The Economics of Independent Central Banks
by George Hatjoullis
The economic logic behind independent central banks is that inflation is a purely monetary phenomenon and hence price stability is to be achieved only through monetary policy. Independence ensures that price stability is the unwavering objective of monetary policy and not subject to short-term expediency to meet the electoral needs of the government of the day. Independence is thus said to ‘anchor’ inflation expectations at the target level and thus also to anchor inflation.
The monetary nature of inflation is a not entirely uncontroversial assertion. It is certainly true that sufficiently tight monetary conditions can contain inflation, albeit at possibly horrendous cost to the real economy. The evidence of today however suggests that the monetary toolkit is not quite adequate to halt deflation. There is an asymmetry in the effectiveness in monetary policy which is ironic as, if anything, central bankers have, in the post war period, been biased towards undershooting inflation targets. This bias was born of the post war experience which led to the mistaken belief economies were always more prone to inflation. As I have discussed in earlier blogs, this post-war inflation bias was arguably a feature of the specific real economy conditions that prevailed during this era and somewhat undermines the notion that inflation is a purely monetary phenomenon. Nevertheless one should not underestimate the value of CB independence.
The Bank of England has operational independence, a specific inflation target, and well-defined procedures for reporting to the Treasury any material deviations from the target. The Governor is accountable to the Chancellor for failing to meet the target. In effect the Governor is accountable for operational competence subject to the tools available. The UK economy has been undershooting the CPI target for some time but there is no evidence that the BoE has been operationally incompetent. It has done what it can within the limits of available policy. It would have needed to adopt monetary financing to do more and this would have been controversial and would almost certainly have required Treasury approval.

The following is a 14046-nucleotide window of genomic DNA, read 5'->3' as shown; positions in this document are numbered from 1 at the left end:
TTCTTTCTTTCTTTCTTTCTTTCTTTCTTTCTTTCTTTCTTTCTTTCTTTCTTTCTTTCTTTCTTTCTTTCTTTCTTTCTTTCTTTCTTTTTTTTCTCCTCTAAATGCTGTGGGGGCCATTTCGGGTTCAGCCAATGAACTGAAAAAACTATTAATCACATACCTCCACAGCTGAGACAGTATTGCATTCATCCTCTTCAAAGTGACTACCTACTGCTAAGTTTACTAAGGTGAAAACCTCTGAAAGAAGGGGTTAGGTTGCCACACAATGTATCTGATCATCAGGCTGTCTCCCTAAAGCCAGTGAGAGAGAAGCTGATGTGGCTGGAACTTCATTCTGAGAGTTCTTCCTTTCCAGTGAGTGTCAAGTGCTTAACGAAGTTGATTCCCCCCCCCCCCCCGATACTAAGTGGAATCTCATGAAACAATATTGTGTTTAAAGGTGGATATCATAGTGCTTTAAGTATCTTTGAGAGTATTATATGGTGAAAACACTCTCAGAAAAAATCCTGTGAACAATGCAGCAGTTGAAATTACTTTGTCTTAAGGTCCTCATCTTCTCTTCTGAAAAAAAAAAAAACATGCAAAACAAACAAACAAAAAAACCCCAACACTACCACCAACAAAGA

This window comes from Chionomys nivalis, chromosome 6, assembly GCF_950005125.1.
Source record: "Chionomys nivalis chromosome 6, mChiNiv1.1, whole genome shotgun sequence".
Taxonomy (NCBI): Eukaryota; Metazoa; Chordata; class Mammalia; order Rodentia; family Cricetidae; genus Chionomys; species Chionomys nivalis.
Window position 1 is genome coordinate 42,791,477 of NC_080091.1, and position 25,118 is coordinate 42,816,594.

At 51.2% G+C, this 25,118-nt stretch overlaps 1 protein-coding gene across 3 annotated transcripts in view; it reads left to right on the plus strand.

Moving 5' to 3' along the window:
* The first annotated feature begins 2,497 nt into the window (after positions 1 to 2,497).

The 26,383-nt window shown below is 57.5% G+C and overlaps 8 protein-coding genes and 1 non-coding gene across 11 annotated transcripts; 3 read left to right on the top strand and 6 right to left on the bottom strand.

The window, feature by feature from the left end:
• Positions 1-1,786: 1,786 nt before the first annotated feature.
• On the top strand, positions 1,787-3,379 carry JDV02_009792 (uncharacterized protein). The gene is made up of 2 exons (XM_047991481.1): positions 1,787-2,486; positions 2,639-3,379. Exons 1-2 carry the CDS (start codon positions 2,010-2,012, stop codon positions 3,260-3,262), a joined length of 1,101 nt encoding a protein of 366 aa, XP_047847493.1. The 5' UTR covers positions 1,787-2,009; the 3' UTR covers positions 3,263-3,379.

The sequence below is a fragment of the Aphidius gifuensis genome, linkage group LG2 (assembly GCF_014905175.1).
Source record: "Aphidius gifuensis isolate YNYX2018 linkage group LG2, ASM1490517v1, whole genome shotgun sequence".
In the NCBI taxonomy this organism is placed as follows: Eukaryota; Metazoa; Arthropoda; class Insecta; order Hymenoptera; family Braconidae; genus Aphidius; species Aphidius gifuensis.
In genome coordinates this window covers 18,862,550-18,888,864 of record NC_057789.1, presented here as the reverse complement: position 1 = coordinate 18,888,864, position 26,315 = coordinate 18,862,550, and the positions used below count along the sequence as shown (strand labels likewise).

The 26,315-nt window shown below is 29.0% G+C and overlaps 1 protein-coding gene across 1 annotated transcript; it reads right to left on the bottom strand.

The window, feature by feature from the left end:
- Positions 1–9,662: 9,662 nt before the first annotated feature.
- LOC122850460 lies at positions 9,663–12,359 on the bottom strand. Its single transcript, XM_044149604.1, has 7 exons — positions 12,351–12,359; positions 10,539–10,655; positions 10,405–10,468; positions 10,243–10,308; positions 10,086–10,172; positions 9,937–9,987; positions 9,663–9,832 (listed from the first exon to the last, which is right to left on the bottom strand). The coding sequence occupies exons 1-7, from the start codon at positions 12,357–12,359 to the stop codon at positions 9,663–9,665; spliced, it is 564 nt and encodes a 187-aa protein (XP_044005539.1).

In the process of assessing monetary policy the Bank must analyse the UK economy and have views on major developments. One such development is the prospect of leaving the EU and the economic consequences of the uncertainty in the interim as exit is negotiated. There is no way the Bank could have concluded other than these consequences would be negative. This was not ‘interference’ but economic logic. Monetary policy has deliberately depressed bond yields and this has had consequences for asset holders and in particular pensioners and pension plans. Monetary policy always has unintended and undesirable distributional consequences. But then so does deflation and inflation. The bank can only use the tools available and live with such consequences. The criticism of the Bank by the PM and the Brexit camp is malicious and unwarranted. It is also dangerous.
Any criticism of the Bank beyond operational competence undermines its independence. This risks de-anchoring inflation expectations and thus inflation. A pick-up in inflation would be welcome but such de-anchoring is dangerous. The collapse of sterling, a direct consequence of the EU referendum, has inflicted an inflationary shock on the economy. It is vital that the amplitude of this shock is damped. If it is magnified then inflation could become a problem once again. Inflation expectations will play a key role in whether the shock is amplified or damped. It is vital that the operational independence of the BoE is reaffirmed in order to keep expectations anchored. The political interference from the government and the Brexit camp risks compromising CB independence and destabilising the inflation outlook.